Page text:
John Malone’s Virgin Buys Irish Broadcaster UTV

July 11, 2016  |  Variety  |  No Comments

U.K. cable company Virgin Media, a subsidiary of John Malone’s Liberty Global, has signed a deal with British TV group ITV to buy Irish free-to-air commercial broadcaster UTV Ireland for €10 million ($11.1 million). More to follow.

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Karlovy Vary Film Review: ‘We’re Still Together’

July 9, 2016  |  Variety  |  No Comments

The "we" of "We're Still Together" may refer to sorely tested individuals trying to keep their own disordered lives in one piece.

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Why This Agency Created an Ad-Free, Niche Cooking Magazine

July 8, 2016  |  Media Week  |  No Comments

A new magazine hit newsstands this week—a niche cooking magazine called Sous-Vide—and the team behind it might surprise you. The cover of Sous-Vide's debut issue. While the concept for the magazine came from company Cuisine Solutions, 95 percent of the content created for it was composed by creative agency HZDG's content studio. Yes, an advertising agency is behind a new glossy magazine that also happens to be ad-free. "There's a whole new sector of publishing bubbling up within the media landscape, there are a whole new stable of magazines that are focused on enthusiast audiences and hyper-niche subject matter," Sarah Schaffer, head of the HZDG Content Studio, said. "People are changing the way content is produced and consumed, so I don't think [producing an ad-free magazine] was that shocking to us." Selling for $9.99 at stores including Whole Foods, Costco and Trader Joe's, the magazine will publish twice a year for the time being. The magazine is meant to be a "cuisine solutions publication," for chefs and foodies across the country.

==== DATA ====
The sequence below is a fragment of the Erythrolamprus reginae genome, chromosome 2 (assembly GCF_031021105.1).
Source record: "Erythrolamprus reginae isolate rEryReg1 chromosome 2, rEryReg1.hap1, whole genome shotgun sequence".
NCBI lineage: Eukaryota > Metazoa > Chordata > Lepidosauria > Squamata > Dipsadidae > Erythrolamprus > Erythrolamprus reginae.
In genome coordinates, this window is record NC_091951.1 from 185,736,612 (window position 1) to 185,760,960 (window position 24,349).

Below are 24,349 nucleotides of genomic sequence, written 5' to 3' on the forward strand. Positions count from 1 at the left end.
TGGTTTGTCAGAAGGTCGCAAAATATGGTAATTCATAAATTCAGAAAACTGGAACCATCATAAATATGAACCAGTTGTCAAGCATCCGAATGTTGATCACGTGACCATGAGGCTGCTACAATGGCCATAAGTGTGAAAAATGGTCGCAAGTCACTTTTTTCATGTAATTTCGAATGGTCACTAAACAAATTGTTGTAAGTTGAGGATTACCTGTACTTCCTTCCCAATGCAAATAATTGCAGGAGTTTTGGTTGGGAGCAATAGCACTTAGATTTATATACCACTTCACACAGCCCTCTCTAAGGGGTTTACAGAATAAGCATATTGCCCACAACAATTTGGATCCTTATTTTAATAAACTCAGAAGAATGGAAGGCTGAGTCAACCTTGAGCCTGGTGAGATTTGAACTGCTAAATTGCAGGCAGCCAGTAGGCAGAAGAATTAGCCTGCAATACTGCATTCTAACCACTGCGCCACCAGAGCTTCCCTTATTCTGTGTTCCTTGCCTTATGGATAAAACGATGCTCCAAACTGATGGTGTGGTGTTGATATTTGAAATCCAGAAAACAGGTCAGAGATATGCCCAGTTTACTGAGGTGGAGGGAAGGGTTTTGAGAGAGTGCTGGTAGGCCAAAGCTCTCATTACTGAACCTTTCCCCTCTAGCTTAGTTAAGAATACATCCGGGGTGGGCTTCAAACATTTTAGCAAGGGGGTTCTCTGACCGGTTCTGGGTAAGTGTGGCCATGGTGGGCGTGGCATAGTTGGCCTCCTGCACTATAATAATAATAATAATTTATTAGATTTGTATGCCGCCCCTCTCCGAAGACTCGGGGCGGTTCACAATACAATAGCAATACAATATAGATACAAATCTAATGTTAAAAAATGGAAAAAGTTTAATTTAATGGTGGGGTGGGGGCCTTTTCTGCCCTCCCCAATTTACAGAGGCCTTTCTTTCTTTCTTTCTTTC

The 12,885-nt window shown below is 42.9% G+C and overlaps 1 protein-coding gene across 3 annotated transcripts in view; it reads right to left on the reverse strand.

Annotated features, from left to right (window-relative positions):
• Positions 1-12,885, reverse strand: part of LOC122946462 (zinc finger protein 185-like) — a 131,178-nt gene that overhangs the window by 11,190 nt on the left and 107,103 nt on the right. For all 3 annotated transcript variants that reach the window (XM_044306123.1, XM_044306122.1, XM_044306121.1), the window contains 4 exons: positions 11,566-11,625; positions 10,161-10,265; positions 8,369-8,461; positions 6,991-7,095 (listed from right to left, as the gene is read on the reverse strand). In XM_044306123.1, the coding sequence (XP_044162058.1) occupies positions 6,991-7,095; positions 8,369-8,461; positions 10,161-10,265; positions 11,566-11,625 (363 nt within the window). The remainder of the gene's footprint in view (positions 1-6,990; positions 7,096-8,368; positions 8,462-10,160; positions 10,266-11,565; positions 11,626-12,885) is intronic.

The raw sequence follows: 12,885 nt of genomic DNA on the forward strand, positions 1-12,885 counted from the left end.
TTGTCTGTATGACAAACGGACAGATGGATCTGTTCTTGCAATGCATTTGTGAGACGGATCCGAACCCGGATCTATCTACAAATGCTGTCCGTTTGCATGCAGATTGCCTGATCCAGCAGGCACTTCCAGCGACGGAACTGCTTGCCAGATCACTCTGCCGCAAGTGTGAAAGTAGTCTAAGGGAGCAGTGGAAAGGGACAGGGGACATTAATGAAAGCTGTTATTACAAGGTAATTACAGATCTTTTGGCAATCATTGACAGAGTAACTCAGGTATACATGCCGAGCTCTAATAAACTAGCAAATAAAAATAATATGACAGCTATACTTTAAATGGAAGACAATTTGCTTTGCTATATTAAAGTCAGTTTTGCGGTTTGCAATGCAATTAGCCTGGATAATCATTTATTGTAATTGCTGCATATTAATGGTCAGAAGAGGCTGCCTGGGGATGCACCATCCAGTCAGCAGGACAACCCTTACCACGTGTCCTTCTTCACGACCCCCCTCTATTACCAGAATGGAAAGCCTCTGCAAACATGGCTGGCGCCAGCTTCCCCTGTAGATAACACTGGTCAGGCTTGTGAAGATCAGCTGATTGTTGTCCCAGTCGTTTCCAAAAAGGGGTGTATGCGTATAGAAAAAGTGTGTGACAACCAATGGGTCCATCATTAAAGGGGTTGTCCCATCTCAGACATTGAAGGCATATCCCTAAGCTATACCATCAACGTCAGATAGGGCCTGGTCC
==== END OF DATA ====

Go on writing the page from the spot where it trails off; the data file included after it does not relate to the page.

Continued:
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Twitter Tests ‘Recommended Video’ Feature During National Shooting Coverage

July 8, 2016  |  Media Week  |  No Comments